During the month of May, VA is celebrating both Older Americans and National Physical Fitness and Sports Month. We want to bring awareness to the importance of promoting and increasing physical fitness among older Veterans with this year’s theme “Never 2 Old 2 Get Fit.”
As we grow older, an active lifestyle is more important than ever. Regular exercise can help manage symptoms of illness or pain as well as boost one’s energy. Exercise can reverse some of the symptoms of aging. Exercise is also great for the mind, mood, and memory.
Veterans like 91-year-old John Knight are staying active as they age. Knight, who goes to the Greater Los Angeles VA, performs push-ups for VA’s Gerofit/Go4Life program honoring physical activity for Older Adults Month. The photo on the right is Knight at 44 years old, performing a free-arm planche on Muscle Beach, Santa Monica. He does not look much different now at age 91.
In addition to Gerofit, VA has the MOVE! Weight Management Program to encourage healthy eating behavior and increasing physical activity. Living a healthier lifestyle can have effects on reducing health risks, preventing or reducing certain diseases, and improving quality-of-life and longevity. Check out some tips below on how to stay active and healthy as you age.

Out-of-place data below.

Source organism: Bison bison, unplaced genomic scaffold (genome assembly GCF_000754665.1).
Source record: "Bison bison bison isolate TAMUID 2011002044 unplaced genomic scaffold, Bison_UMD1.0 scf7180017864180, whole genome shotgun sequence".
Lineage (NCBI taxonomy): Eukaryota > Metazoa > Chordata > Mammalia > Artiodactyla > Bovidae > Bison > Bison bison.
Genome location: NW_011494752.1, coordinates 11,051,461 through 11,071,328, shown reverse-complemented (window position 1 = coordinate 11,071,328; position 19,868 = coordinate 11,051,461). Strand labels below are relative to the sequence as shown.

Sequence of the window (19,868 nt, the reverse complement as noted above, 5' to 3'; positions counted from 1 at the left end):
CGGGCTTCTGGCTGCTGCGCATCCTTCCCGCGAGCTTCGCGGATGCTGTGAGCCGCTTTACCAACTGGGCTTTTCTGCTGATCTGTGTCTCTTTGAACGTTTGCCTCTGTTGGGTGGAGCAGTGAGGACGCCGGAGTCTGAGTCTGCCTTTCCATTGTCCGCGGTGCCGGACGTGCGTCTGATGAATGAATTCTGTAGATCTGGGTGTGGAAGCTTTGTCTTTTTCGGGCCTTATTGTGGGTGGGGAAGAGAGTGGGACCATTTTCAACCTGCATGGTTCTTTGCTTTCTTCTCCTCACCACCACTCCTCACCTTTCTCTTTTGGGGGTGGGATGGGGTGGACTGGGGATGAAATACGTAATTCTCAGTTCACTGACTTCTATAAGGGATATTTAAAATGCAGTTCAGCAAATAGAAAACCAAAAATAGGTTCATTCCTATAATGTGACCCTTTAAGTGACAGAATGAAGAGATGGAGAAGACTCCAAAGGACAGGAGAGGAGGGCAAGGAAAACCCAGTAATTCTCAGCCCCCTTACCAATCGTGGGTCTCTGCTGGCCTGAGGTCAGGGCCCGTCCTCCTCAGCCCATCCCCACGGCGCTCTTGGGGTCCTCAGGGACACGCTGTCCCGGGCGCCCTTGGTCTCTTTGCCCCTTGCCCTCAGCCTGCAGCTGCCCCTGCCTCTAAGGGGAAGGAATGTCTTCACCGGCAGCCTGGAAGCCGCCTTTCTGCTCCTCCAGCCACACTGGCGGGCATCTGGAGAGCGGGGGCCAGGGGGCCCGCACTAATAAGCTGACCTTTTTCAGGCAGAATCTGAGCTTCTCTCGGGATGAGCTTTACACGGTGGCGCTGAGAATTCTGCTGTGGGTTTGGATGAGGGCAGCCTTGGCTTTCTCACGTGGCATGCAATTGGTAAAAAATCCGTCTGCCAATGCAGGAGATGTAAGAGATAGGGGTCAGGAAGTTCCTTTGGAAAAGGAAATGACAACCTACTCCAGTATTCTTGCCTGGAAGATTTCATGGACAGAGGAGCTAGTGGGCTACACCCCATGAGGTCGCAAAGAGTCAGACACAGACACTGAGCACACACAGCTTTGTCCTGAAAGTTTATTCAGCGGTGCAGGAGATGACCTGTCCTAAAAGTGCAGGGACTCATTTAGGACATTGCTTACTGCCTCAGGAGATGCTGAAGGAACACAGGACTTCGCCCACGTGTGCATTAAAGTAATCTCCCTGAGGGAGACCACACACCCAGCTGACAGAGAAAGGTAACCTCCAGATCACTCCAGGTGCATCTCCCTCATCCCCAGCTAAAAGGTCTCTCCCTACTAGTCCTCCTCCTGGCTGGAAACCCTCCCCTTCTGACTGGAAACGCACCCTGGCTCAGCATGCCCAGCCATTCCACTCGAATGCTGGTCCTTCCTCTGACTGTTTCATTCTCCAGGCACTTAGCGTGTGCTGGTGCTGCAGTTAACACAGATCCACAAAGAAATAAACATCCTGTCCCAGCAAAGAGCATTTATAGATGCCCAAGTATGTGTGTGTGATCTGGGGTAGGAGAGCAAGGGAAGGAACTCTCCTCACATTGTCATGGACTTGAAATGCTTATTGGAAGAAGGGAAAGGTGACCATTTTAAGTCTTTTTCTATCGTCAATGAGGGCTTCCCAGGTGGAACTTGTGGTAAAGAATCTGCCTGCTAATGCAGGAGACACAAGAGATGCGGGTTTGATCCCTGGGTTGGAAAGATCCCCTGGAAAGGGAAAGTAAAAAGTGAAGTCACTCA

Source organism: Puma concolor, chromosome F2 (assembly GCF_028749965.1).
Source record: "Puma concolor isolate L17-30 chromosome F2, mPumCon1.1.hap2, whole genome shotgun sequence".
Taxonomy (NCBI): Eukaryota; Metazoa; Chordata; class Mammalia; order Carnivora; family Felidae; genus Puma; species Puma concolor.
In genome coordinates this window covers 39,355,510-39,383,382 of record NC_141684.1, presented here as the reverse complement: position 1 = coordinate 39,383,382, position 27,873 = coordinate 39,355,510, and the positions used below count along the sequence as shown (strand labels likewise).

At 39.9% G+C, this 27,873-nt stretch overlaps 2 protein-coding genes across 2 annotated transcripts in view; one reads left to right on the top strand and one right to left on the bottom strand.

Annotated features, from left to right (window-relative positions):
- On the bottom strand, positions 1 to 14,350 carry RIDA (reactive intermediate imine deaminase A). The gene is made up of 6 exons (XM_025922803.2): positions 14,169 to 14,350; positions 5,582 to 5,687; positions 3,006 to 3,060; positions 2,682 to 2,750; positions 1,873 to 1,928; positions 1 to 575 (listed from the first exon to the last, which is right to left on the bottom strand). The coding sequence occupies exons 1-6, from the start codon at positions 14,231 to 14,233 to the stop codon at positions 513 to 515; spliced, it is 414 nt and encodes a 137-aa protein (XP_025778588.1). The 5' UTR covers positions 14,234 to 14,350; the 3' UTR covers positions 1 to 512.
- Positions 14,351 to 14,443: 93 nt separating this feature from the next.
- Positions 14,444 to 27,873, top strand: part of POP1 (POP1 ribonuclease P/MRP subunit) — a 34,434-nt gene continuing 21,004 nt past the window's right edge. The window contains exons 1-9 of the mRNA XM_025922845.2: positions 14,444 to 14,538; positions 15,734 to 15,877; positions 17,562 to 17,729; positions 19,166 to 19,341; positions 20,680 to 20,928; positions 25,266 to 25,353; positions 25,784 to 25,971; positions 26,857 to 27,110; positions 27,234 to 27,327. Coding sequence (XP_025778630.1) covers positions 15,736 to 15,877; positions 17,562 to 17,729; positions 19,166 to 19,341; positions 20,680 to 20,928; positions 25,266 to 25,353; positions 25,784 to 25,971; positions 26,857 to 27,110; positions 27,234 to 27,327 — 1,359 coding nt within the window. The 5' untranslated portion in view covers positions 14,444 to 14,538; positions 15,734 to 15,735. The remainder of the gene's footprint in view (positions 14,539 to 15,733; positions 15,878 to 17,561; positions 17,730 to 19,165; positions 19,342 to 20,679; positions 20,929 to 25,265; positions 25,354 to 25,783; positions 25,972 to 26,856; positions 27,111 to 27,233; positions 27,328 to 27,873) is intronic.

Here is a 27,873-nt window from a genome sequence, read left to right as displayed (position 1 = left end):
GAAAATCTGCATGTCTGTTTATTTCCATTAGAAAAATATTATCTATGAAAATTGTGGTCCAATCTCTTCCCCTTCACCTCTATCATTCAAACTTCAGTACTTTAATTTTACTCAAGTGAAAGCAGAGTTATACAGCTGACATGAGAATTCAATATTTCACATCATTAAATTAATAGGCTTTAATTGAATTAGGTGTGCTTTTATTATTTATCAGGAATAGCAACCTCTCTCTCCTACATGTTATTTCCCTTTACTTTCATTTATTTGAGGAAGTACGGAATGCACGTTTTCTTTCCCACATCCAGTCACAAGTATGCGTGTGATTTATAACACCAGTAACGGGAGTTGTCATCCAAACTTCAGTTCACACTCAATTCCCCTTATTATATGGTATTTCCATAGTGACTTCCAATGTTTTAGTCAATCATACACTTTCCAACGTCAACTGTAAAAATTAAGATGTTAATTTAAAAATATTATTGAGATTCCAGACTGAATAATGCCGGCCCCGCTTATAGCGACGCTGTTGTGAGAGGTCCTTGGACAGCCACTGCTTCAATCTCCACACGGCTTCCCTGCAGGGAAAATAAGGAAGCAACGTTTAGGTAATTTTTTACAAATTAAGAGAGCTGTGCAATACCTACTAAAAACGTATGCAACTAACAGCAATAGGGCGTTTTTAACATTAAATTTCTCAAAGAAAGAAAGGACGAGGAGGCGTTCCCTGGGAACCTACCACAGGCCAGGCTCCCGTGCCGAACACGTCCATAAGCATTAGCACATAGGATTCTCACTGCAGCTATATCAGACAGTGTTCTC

Physical Health Benefits of Exercise for Older Adults
- Exercise improves strength, flexibility, and posture, which in turn will help with balance, coordination, and reducing the risk of falls.
- Exercise can improve immune function, blood pressure, bone density and digestive functioning.
- Exercise can lower the risk of several chronic conditions including diabetes, obesity, heart disease, and certain cancers
Mental Health Benefits of Exercise in Older Americans
- Exercise can improve your sleep which is important for overall health.
- Exercise is a huge stress reliever and the endorphins released can help reduce feeling of sadness, depression, or anxiety
- Exercise is good for the brain which can aid in the prevention of memory loss, cognition decline, and dementia.
Tips for Starting A Fitness Program
- Get medical clearance before starting an exercise program.
- Ask if there are any activities to avoid
- Consider health concerns
- Start slow
- Commit to an exercise schedule
- Stay motivated
Talk with your VA health care provider to learn how to become more active and start living a healthier lifestyle.
By Melissa Heintz. Original Post
Melissa Heintz joined the VA’s Digital Media Engagement team as a public affairs specialist in October 2015. She grew up on an Army base in Japan before her family relocated to Hawaii. She holds a degree in Journalism/Mass Communications and Spanish from Seattle University. Melissa has served as a public affairs specialist with Navy Region Hawaii Fleet and Family Readiness and the Institute of Museum and Library Services. In December 2015, Melissa commissioned in the Rhode Island Air National Guard where she serves as a public affairs officer with the 143rd Airlift Wing.